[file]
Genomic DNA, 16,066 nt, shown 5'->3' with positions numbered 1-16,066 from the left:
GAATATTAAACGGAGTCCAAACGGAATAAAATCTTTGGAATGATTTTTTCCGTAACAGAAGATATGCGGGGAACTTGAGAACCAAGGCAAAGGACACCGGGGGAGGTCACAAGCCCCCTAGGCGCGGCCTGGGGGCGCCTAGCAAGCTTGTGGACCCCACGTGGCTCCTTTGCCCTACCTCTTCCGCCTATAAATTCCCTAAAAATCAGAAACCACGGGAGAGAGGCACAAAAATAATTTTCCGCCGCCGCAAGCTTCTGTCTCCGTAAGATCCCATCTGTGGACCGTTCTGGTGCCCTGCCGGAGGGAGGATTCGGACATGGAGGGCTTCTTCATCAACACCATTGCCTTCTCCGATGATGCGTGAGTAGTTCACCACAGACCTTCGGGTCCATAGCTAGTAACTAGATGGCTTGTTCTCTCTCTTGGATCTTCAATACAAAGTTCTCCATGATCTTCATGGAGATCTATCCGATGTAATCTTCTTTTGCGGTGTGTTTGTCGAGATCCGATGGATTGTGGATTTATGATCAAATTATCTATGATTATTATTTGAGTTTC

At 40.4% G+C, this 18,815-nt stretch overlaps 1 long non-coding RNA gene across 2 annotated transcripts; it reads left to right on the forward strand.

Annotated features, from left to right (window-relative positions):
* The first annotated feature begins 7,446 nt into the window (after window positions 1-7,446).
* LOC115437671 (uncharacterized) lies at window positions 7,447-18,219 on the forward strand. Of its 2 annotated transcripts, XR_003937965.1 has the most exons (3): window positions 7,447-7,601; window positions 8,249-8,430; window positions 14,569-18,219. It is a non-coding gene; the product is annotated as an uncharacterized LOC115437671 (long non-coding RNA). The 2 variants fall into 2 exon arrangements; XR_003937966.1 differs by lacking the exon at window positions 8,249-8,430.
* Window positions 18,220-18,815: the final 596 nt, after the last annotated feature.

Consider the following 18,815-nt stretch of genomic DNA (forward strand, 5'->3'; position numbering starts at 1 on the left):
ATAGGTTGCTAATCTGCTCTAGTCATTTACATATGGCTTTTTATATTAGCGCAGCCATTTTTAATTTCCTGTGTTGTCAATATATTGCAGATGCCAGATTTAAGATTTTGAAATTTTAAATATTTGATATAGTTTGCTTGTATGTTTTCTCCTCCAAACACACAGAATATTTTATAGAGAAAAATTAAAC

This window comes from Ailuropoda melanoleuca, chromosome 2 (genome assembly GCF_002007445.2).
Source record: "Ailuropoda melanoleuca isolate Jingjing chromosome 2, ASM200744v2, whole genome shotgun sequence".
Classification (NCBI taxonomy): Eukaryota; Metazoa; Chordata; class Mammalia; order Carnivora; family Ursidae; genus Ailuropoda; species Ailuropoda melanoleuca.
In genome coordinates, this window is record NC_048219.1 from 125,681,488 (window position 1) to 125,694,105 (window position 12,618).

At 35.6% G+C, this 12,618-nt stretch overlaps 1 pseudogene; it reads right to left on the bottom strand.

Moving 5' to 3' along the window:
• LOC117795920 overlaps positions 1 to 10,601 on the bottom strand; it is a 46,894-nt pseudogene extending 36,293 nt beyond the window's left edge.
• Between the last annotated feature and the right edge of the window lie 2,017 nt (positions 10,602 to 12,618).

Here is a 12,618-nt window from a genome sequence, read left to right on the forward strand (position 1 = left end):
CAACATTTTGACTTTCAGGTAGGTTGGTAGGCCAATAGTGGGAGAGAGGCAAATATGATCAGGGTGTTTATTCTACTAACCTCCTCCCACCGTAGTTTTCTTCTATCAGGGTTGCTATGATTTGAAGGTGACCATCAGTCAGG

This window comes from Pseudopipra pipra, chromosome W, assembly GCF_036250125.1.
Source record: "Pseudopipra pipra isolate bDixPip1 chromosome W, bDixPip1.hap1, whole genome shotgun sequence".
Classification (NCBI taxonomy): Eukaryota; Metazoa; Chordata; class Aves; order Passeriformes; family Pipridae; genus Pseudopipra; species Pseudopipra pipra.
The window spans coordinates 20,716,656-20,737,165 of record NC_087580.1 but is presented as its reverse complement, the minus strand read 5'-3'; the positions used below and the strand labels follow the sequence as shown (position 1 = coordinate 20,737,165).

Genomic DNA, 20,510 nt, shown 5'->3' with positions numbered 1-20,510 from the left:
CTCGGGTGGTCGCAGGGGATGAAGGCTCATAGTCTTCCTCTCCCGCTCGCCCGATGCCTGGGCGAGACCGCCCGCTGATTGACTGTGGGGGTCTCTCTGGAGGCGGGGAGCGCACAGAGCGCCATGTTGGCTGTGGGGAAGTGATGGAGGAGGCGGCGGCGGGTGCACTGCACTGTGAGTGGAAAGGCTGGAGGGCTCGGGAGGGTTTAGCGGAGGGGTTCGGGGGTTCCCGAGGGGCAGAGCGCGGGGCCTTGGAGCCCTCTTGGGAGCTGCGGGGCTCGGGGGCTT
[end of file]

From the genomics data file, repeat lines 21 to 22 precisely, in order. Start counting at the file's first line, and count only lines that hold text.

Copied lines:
Source record: "Pseudopipra pipra isolate bDixPip1 chromosome W, bDixPip1.hap1, whole genome shotgun sequence".
Classification (NCBI taxonomy): Eukaryota; Metazoa; Chordata; class Aves; order Passeriformes; family Pipridae; genus Pseudopipra; species Pseudopipra pipra.